i dont really need or want to debate the street viability of aikido or its street effectiveness, i am sure we have done that many times on the forums. i am only pointing out that uke because of the pre conditioned way aikidoka tend to make their attacks they are breaking their own structure rather than working on maintaining it. i do not feel this is a few unexperienced individuals who "dont know any better" i believe it is part of the standard practice. there are many assumptions made in aikido on how a person will move or react and i feel most of them are false. to learn to break a persons structure when they are out of position or out of balance is not hard to do. the question is, is aikido as an art flexible enough to train with uke who are making realistic attacks or within a realistic scenario. i think if that were to happen it wouldnt be aiki anymore and would look more like any other art doing wrist controlls.



    same style controlls but this is not aiki.


    some really good applications but again this is not aiki.
     
  9. Tony Dismukes

    Tony Dismukes Senior Master

    • MartialTalk Mentor
    Joined:
    Nov 11, 2005
    Messages:
    4,462
    Likes Received:
    3,075
    Trophy Points:
    448
    Location:
    Lexington, KY
    I'm not an aiki practitioner, so maybe it's not my place to comment on what is or is not aiki. However I do have some idea of the concept based on watching many demonstrations and reading many explanations from aikido practitioners.

    Based on my understanding of that concept the most amazing display of aiki in action I ever saw was, believe it or not, in a sumo match. It was in the finals of a tournament, with an older and relatively small* grand champion up against a huge up-and-comer who was about twice his size.

    They met in the middle of the ring with the customary shoving, and the smaller sumotori gave way while retreating in a tight spiral, much like the opening footwork in the kotegaeshi clip above. He allowed just enough contact so the big guy felt he had something to keep pushing against, but no so much that the small guy lost any structure or balance. The big guy doubtless felt like he was winning and so kept trying to chase the little guy around the spiral up until the point where he overextended, tripped over his own feet, and fell. It wasn't a fluke and the big guy wasn't a klutz. The grand champion had just moved so beautifully as to maneuver the behemoth into throwing himself.

    I watched that and said "Wow. that may be sumo, but it looks like aikido to me."

    *(The "little" guy was actually about 200 pounds, but in a professional sumo context that's pretty small. His opponent was at least twice his size.)
     
    • Like Like x 2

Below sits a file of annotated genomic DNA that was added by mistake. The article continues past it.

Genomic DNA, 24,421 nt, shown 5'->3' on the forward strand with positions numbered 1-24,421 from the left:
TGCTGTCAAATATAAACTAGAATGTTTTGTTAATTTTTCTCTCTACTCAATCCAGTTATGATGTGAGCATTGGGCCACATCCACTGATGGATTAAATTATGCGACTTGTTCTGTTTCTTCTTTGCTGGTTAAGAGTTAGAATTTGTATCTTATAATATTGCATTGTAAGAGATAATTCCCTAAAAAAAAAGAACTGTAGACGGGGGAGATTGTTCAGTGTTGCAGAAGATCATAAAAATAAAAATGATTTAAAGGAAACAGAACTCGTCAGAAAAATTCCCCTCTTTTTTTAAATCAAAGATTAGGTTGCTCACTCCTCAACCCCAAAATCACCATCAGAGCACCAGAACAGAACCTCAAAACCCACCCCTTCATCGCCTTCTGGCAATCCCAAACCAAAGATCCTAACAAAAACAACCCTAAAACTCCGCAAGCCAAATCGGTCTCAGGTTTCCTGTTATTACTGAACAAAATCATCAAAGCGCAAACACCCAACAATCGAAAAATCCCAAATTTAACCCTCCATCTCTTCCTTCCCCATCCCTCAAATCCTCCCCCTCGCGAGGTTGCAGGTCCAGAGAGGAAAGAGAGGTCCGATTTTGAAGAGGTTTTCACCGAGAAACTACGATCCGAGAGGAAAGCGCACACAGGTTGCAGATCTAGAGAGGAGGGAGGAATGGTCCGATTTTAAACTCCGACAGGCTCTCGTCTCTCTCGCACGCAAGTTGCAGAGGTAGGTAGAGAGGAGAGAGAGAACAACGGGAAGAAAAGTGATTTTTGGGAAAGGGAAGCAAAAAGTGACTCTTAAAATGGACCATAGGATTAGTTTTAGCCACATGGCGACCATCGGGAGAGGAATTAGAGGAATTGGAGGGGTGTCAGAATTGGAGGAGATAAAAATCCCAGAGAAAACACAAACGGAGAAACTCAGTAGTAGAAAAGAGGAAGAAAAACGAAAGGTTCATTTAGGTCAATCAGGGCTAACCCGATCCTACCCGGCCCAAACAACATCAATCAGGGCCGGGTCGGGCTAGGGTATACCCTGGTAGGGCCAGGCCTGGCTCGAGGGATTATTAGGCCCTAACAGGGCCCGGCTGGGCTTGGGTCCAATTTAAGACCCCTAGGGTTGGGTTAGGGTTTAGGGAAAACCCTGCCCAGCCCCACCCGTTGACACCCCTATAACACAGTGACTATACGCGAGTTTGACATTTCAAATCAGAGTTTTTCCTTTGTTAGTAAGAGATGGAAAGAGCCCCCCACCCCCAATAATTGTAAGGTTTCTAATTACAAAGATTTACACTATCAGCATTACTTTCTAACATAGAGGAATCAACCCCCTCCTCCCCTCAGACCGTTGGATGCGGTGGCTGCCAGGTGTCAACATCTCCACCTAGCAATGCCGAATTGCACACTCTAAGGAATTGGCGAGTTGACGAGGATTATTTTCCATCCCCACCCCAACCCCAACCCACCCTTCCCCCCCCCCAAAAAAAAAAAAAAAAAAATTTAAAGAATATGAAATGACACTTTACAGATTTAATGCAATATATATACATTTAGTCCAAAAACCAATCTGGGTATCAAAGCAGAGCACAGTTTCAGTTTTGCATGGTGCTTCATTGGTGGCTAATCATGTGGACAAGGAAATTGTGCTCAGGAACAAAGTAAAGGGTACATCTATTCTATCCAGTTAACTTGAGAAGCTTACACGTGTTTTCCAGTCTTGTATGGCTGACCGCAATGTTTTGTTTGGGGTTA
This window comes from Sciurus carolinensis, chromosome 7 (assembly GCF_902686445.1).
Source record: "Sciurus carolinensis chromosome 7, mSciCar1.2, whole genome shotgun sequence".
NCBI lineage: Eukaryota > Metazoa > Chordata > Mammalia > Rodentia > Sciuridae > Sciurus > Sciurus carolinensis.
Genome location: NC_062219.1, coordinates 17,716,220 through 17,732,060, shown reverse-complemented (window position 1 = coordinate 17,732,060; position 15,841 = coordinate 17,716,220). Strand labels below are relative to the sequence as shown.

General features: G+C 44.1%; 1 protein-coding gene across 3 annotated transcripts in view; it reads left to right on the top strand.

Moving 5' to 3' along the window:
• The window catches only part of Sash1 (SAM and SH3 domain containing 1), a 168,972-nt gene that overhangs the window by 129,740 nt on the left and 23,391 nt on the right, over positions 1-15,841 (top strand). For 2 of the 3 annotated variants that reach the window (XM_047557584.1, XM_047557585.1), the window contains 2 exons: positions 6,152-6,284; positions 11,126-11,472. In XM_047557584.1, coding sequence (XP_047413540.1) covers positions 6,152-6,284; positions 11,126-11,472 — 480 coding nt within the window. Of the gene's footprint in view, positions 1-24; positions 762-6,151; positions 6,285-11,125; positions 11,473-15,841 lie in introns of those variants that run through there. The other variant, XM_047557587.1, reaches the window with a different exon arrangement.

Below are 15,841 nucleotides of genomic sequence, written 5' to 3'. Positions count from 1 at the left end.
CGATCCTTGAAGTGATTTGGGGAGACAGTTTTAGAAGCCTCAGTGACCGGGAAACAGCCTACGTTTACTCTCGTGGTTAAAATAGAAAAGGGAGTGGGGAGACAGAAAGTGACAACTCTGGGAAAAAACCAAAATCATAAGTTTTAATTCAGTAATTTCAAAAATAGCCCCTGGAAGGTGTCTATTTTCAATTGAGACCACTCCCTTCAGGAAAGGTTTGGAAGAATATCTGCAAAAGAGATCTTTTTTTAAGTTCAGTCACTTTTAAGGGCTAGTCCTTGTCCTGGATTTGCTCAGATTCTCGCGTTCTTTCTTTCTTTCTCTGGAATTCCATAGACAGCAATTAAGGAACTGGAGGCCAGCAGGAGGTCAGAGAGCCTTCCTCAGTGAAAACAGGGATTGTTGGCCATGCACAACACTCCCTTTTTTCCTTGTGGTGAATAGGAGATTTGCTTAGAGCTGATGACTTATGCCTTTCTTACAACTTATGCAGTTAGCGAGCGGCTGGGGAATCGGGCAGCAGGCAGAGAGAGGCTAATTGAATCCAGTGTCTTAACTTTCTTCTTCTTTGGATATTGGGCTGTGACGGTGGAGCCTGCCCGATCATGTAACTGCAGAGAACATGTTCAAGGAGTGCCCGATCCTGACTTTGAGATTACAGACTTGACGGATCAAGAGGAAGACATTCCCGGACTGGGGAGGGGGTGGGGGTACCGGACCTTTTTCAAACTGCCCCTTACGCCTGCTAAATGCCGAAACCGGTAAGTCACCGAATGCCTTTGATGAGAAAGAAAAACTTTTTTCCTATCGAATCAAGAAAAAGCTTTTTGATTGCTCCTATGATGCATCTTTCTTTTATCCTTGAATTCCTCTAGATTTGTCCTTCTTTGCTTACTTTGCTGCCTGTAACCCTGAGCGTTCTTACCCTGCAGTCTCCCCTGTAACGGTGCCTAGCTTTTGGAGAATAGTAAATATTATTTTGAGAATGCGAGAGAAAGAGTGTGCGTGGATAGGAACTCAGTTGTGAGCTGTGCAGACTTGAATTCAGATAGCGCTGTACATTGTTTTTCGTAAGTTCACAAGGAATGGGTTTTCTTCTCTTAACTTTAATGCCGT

10. K-man

    K-man Grandmaster

    • MartialTalk Mentor
    Joined:
    Dec 17, 2008
    Messages:
    6,193
    Likes Received:
    1,219
    Trophy Points:
    248
    Location:
    Australia
    I think what we are getting into here is the exact same argument we get into with karate when people say karateka don't fight as they train. That is because they see karate as being the kihon whereas the actual fighting is the advanced version where you apply the basics but they just don't look like the basics in practice.

    Aikido is no different. We learn the basics but when we use them it may well be in a different way using the same principles. Also it may require an atemi. If an Aikidoka was the one in any one of those videos, why would it not be aiki! In the first chin na video the guys were demonstrating a basic wrist control that will only work using aiki principles. I was at a seminar where a highly ranked Hapkido guy had us doing it. It was even failing for him against resistance and none of his students could make it work either because they were all trying to use straight strength. I invite anyone on this forum to grab a partner and try it. Unless you use aiki it will not work unless your partner is untrained or compliant. Using aiki I had no problem with the technique.

    The second video is just a variation of a nikkyo technique mixed with a bit of kote gaeshi. Again, I suggest, against a stronger, non compliant person it will not work without aiki. In a real life situation it could be used to get an arm bar but it may well need the atemi. You might say, well then it's not aiki, but even Ueshiba is quoted as saying Aikido is 70% atemi.

    Third video contains versions of nikkyo, sankyo (into the goose neck)the person used Aiki, kaiten nage (into the shoulder lock) and even a touch of yonkyo. If an aikidoka was performing those techniques under the same circumstances they would look similar. If the person used the principles of aiki it would just make the techniques a little easier. I don't see why aikido wouldn't be aikido when applied in real life or are you expecting to see the same flowing techniques that you see on the dojo floor against a compliant uke?

    I use aiki all the time grappling with my Krav students, I use aiki all the time in the 'Ju' part of my Goju. Every time I want to break a structure in any of my training I am using aiki.
     
    • Like Like x 1
  11. Steve

    Steve Mostly Harmless

    Joined:
    Jul 9, 2008
    Messages:
    14,165
    Likes Received:
    2,353
    Trophy Points:
    263
    Location:
    Covington, WA
    ??? What other situation could you be referring to???
     
  12. K-man

    K-man Grandmaster

    • MartialTalk Mentor
    Joined:
    Dec 17, 2008
    Messages:
    6,193
    Likes Received: